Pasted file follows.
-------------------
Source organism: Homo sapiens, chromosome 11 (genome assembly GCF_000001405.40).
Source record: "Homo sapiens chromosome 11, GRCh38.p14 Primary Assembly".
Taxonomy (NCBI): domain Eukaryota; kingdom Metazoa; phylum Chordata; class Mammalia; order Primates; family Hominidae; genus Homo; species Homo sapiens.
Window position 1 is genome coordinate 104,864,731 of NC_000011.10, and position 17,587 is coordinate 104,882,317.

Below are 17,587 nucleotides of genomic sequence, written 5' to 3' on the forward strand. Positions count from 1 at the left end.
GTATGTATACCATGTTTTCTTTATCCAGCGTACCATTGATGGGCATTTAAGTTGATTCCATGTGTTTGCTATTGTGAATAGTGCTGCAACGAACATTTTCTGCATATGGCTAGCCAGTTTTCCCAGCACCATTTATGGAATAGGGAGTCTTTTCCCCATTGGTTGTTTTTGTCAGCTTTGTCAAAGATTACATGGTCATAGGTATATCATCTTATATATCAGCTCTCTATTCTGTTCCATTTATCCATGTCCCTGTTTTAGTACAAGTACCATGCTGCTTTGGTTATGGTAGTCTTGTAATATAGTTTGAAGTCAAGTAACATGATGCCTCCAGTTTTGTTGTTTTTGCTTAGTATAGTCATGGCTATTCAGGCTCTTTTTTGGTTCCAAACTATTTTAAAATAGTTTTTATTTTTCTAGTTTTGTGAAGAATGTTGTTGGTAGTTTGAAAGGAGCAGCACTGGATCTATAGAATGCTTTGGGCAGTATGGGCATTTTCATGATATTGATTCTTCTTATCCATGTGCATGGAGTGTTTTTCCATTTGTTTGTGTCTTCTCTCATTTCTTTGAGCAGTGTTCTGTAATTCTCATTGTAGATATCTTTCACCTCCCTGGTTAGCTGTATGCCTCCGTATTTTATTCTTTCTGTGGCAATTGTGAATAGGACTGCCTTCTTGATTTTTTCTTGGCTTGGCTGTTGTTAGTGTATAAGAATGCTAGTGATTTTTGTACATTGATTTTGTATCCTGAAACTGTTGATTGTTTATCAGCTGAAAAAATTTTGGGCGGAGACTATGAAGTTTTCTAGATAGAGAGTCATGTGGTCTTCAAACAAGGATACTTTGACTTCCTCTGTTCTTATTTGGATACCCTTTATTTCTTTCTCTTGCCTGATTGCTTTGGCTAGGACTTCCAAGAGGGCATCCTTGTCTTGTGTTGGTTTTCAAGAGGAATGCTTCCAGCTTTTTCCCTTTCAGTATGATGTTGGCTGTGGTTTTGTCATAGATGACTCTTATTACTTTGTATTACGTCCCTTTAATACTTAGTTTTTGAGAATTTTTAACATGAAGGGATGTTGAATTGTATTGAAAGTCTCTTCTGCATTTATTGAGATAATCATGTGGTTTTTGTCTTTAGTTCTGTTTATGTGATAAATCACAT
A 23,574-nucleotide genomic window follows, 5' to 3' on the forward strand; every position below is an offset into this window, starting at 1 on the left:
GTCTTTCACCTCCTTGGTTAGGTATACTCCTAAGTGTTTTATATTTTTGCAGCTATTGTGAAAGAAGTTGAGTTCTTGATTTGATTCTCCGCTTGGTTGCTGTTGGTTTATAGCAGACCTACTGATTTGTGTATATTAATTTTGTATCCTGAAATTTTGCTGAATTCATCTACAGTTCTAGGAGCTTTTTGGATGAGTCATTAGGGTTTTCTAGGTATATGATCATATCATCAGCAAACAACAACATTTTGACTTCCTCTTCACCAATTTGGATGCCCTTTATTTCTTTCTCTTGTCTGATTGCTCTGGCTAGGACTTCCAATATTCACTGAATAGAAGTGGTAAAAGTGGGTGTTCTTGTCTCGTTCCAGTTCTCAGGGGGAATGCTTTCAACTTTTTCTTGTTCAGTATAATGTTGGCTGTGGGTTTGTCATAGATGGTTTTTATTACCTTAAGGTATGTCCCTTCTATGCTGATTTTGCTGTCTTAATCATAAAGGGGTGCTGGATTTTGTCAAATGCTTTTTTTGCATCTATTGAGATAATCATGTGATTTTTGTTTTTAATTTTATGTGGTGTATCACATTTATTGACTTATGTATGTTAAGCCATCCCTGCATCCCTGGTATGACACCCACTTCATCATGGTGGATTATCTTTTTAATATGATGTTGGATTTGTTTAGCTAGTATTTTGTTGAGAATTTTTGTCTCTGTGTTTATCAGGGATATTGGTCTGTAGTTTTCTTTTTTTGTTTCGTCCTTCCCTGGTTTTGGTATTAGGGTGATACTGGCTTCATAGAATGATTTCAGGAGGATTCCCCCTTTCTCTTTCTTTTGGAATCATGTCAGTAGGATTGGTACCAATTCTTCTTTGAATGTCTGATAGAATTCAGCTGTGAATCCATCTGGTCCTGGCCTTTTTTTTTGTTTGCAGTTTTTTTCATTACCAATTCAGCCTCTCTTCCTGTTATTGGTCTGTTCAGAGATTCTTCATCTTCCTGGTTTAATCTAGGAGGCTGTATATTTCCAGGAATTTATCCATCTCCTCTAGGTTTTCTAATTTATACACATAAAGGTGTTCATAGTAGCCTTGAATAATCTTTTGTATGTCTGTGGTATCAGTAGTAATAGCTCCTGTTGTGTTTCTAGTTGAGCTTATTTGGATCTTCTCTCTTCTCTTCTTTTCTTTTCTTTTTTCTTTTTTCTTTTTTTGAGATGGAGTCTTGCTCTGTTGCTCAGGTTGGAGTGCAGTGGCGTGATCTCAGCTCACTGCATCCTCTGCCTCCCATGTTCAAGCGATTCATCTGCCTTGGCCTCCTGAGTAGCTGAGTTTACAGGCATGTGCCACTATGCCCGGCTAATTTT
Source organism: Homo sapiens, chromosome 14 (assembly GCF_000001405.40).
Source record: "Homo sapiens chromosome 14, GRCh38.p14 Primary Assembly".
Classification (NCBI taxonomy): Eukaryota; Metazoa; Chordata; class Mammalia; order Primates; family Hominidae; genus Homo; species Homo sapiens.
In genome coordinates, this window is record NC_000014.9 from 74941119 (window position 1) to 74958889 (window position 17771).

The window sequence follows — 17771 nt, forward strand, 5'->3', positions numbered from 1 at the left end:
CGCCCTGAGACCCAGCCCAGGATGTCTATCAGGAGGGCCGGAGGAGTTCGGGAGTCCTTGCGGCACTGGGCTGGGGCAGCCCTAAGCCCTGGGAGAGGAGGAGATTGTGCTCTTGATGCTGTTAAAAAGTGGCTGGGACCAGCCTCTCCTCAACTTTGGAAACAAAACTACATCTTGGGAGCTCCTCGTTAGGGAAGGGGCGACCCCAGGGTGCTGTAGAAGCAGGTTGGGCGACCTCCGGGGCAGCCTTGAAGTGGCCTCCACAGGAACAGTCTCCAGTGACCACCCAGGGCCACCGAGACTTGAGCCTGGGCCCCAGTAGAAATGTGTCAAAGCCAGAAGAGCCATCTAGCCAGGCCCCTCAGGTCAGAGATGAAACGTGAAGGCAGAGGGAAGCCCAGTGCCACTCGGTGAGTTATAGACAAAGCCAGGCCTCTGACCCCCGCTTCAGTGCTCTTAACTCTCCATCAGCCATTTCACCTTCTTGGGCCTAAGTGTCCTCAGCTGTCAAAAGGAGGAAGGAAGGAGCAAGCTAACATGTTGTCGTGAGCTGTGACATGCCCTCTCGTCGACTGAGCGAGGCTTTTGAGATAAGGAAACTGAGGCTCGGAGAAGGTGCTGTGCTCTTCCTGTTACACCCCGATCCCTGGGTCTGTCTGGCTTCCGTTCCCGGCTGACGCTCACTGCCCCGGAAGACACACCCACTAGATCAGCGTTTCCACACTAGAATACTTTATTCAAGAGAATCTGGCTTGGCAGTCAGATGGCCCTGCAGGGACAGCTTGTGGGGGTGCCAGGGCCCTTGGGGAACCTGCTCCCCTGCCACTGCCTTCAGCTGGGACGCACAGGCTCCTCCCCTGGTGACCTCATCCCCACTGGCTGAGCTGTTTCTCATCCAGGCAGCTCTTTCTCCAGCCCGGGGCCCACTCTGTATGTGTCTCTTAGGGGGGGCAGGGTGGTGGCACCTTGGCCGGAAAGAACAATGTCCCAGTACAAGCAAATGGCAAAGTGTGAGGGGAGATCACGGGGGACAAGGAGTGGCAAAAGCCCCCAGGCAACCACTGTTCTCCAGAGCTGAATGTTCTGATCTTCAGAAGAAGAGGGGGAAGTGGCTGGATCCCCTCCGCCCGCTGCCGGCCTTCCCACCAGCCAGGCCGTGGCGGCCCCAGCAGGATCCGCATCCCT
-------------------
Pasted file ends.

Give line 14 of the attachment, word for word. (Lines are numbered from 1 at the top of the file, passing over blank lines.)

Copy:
CGCCCTGAGACCCAGCCCAGGATGTCTATCAGGAGGGCCGGAGGAGTTCGGGAGTCCTTGCGGCACTGGGCTGGGGCAGCCCTAAGCCCTGGGAGAGGAGGAGATTGTGCTCTTGATGCTGTTAAAAAGTGGCTGGGACCAGCCTCTCCTCAACTTTGGAAACAAAACTACATCTTGGGAGCTCCTCGTTAGGGAAGGGGCGACCCCAGGGTGCTGTAGAAGCAGGTTGGGCGACCTCCGGGGCAGCCTTGAAGTGGCCTCCACAGGAACAGTCTCCAGTGACCACCCAGGGCCACCGAGACTTGAGCCTGGGCCCCAGTAGAAATGTGTCAAAGCCAGAAGAGCCATCTAGCCAGGCCCCTCAGGTCAGAGATGAAACGTGAAGGCAGAGGGAAGCCCAGTGCCACTCGGTGAGTTATAGACAAAGCCAGGCCTCTGACCCCCGCTTCAGTGCTCTTAACTCTCCATCAGCCATTTCACCTTCTTGGGCCTAAGTGTCCTCAGCTGTCAAAAGGAGGAAGGAAGGAGCAAGCTAACATGTTGTCGTGAGCTGTGACATGCCCTCTCGTCGACTGAGCGAGGCTTTTGAGATAAGGAAACTGAGGCTCGGAGAAGGTGCTGTGCTCTTCCTGTTACACCCCGATCCCTGGGTCTGTCTGGCTTCCGTTCCCGGCTGACGCTCACTGCCCCGGAAGACACACCCACTAGATCAGCGTTTCCACACTAGAATACTTTATTCAAGAGAATCTGGCTTGGCAGTCAGATGGCCCTGCAGGGACAGCTTGTGGGGGTGCCAGGGCCCTTGGGGAACCTGCTCCCCTGCCACTGCCTTCAGCTGGGACGCACAGGCTCCTCCCCTGGTGACCTCATCCCCACTGGCTGAGCTGTTTCTCATCCAGGCAGCTCTTTCTCCAGCCCGGGGCCCACTCTGTATGTGTCTCTTAGGGGGGGCAGGGTGGTGGCACCTTGGCCGGAAAGAACAATGTCCCAGTACAAGCAAATGGCAAAGTGTGAGGGGAGATCACGGGGGACAAGGAGTGGCAAAAGCCCCCAGGCAACCACTGTTCTCCAGAGCTGAATGTTCTGATCTTCAGAAGAAGAGGGGGAAGTGGCTGGATCCCCTCCGCCCGCTGCCGGCCTTCCCACCAGCCAGGCCGTGGCGGCCCCAGCAGGATCCGCATCCCT